When analyzed on its energy efficient-related initiatives and actions, the city of Chicago ranks among the nation’s best performing markets. According to analysis from the American Council for an Energy-Efficient Economy (ACEEE), Chicago is the sixth most energy efficient city largely because of its energy and water utilities operations, along with its building policies.
- Chicago ranked significantly better when it comes to energy efficiency than other cities within its region, which includes Milwaukee, Cleveland, Detroit and Indianapolis
- City appears to have a number of initiatives and retrofit programs underway
- City scored highest for it energy and water utilities operations
When analyzed on its energy efficient-related initiatives and actions, the city of Chicago ranks among the nation’s best performing markets.
According to analysis from the American Council for an Energy-Efficient Economy (ACEEE), Chicago is the sixth-most energy efficient city largely because of its energy and water utilities operations, along with its building policies.
Overall, the city garnered a score of 69.5 out of 100 from the ACEEE. The aforementioned operations and policies accounted for 37.5 of those points.
When it comes to energy and water utilities, the city recently received attention because of a public-private partnership that involves smart thermostat manufacturers ecobee and Nest Labs, along with Northern Illinois utility providers ComEd, Nicor Gas, Peoples Gas and North Shore Gas.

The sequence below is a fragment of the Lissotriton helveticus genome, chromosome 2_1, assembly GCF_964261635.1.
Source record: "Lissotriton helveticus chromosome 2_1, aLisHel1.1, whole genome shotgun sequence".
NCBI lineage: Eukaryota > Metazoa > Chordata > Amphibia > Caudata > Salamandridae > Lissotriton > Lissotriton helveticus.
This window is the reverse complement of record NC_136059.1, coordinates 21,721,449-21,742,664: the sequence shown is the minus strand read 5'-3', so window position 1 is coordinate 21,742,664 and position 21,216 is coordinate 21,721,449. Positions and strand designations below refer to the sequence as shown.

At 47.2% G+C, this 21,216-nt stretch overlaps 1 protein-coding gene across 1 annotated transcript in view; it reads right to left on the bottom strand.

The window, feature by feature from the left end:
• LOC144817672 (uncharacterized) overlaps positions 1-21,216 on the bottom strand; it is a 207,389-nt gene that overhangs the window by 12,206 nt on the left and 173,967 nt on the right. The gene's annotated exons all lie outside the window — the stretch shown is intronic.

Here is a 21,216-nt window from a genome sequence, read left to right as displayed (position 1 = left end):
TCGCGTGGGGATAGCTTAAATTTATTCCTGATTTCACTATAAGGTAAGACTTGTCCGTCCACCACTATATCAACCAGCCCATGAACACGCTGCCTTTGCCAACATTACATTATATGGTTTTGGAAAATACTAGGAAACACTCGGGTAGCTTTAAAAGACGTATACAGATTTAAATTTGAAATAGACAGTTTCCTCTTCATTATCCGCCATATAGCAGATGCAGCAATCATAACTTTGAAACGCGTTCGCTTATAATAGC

Under the initiative, purchasers of ecobee3 and the Nest Learning thermostats are eligible for up to $120 in rebates ($100 per thermostat and an additional $20 from gas utilities) as long as they have Wi-Fi, central air and a furnace.
The city’s Department of Water Management is also converting steam-powered turbines and boilers at pumping stations to save more than $6.4 million per year in energy costs.
ACEEE noted the city has a goal to decrease water usage by 2 percent annually. Additionally, $50 million from the city’s capital budget spanning the next four or five years will fund green stormwater infrastructure projects on municipally owned sites.
Within five years, Chicago has also committed to reduce energy intensity by 20 percent. This commitment spans 50 buildings and 39 million square feet of private building stock.
For residential buildings, Chicago has “stretch code” elements that exceed the state mandated Illinois Energy Conversation Code. Homeowners considering a energy retrofit are eligible for rebates via the Chicago Retrofit Residential Partnership.
The city’s local government operations, community wide initiatives and transportation policies were also analyzed. These categories accounted for 9.5, 5.5 and 17 points, respectively, of the city’s final energy efficiency score.